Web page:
Doctor Faustus as a morality play
Both Mysteries and Miracle Plays deals primarily with the teachings of the church, theological and devotional and Morality Play tried to bring home to the men’s mind this ethical doctrine. Though the Morality Plays began in the reign of Edward (about 1340) the old extant form of these plays is from the reign of Henry VI (1422-1471) Such as the “Castle of Constancy, Humanity, Spirit, Will, and Understanding. But the best known and in many ways the most appealing of surviving fifteenth-century morality plays is Everyman. The Morality Play was a dramatized allegory in which the characters were the Virtues and Vices and allegorical personages such as Riches, Good Deeds, Confession, Death, the world, the flesh, Mankind, Mercy, Justice, Peace, the Seven Deadly Sins, Good and Bad Angels, Old Age and any other human condition or quality needed for the play. These plays did not follow the prescribed lines of any story and these characters were brought together roughly in a story at the end of which Virtue triumphed, or some moral principle was established.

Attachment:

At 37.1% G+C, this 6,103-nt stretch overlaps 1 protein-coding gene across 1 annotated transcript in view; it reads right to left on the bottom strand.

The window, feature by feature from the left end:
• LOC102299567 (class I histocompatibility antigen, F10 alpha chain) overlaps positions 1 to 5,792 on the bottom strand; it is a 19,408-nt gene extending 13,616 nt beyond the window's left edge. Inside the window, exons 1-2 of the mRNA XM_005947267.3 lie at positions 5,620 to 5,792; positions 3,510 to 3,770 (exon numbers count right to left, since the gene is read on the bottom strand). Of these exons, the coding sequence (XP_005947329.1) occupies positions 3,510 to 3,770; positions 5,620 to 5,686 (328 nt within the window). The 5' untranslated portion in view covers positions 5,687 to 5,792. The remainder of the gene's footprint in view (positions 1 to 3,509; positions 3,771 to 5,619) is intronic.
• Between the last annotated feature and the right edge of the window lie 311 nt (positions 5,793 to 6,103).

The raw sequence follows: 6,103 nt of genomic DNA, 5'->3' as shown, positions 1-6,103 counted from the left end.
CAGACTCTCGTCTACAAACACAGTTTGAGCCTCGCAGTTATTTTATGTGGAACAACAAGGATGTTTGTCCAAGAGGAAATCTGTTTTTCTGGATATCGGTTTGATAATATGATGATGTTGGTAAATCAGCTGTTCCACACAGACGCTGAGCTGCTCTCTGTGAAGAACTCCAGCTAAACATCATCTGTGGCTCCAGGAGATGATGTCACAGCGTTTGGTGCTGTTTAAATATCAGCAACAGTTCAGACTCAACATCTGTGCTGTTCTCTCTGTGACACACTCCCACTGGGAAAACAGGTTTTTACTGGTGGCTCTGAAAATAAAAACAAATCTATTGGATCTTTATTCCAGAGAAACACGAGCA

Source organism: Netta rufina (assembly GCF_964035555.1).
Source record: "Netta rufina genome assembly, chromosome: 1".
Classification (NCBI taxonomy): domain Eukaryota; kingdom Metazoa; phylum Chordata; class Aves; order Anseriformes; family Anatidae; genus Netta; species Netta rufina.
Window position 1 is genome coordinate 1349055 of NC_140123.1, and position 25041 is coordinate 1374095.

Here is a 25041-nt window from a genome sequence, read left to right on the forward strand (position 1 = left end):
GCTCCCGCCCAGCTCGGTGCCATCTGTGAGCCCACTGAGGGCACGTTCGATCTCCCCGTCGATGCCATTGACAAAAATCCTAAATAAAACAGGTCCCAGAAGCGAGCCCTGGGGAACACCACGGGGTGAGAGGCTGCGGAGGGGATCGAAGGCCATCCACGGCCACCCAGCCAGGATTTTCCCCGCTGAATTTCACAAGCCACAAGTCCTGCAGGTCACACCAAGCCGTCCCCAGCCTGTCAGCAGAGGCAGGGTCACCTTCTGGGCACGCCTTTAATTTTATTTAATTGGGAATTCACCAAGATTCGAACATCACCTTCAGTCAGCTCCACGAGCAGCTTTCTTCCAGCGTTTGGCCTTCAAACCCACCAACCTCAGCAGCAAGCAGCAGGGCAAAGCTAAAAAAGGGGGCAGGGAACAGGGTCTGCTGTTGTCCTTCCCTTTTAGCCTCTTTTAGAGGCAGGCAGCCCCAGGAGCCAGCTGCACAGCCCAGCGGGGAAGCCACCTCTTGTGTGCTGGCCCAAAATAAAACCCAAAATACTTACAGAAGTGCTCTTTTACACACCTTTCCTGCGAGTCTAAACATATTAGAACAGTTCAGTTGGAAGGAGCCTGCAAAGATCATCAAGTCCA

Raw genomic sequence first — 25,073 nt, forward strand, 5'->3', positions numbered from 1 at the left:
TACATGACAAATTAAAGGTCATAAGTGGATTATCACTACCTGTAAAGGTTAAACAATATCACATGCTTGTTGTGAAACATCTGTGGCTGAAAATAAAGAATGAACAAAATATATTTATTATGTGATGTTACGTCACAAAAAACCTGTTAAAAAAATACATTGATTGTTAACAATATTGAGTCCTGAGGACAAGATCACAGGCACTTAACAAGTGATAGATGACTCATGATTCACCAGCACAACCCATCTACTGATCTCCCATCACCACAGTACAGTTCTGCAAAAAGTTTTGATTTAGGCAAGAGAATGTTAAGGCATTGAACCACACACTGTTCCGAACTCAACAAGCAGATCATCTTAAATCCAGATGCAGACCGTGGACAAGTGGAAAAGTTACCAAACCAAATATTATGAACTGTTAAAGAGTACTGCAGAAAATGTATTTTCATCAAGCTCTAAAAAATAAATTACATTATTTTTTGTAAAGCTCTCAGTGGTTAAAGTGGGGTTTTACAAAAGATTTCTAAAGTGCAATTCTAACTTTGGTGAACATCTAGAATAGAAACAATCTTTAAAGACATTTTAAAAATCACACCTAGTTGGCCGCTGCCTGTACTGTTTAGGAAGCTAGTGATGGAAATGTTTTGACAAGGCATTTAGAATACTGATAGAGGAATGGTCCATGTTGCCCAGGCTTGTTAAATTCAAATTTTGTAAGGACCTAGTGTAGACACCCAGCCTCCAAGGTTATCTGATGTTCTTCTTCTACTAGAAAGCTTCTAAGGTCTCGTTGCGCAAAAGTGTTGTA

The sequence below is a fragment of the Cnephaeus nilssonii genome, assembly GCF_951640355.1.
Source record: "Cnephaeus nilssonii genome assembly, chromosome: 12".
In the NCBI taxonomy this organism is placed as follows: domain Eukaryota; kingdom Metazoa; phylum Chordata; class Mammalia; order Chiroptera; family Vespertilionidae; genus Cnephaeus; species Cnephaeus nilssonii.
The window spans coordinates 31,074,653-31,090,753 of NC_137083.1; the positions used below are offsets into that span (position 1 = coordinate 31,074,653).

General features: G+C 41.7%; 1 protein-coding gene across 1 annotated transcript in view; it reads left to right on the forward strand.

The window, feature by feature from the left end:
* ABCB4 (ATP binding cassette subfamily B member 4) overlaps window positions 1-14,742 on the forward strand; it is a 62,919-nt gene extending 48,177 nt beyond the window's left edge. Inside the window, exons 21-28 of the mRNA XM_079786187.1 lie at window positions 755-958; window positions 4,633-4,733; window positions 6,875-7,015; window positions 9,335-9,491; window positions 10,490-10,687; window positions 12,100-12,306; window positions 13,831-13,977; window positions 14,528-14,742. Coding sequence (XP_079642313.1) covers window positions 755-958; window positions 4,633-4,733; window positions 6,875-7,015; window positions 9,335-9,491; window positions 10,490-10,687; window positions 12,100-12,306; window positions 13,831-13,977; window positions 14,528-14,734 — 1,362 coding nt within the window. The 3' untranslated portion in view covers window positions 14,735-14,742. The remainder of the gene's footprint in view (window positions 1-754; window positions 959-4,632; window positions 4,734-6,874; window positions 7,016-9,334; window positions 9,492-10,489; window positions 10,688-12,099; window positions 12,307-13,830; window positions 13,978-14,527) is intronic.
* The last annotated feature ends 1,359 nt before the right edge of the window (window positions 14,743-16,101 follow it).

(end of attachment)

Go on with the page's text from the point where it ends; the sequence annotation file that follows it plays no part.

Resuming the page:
Marlowe’s Doctor Faustus is by and large a Morality Play. It has several elements typical of morality drama. But before we proceed to discuss the features of Morality Play in Doctor Faustus let us first review its story.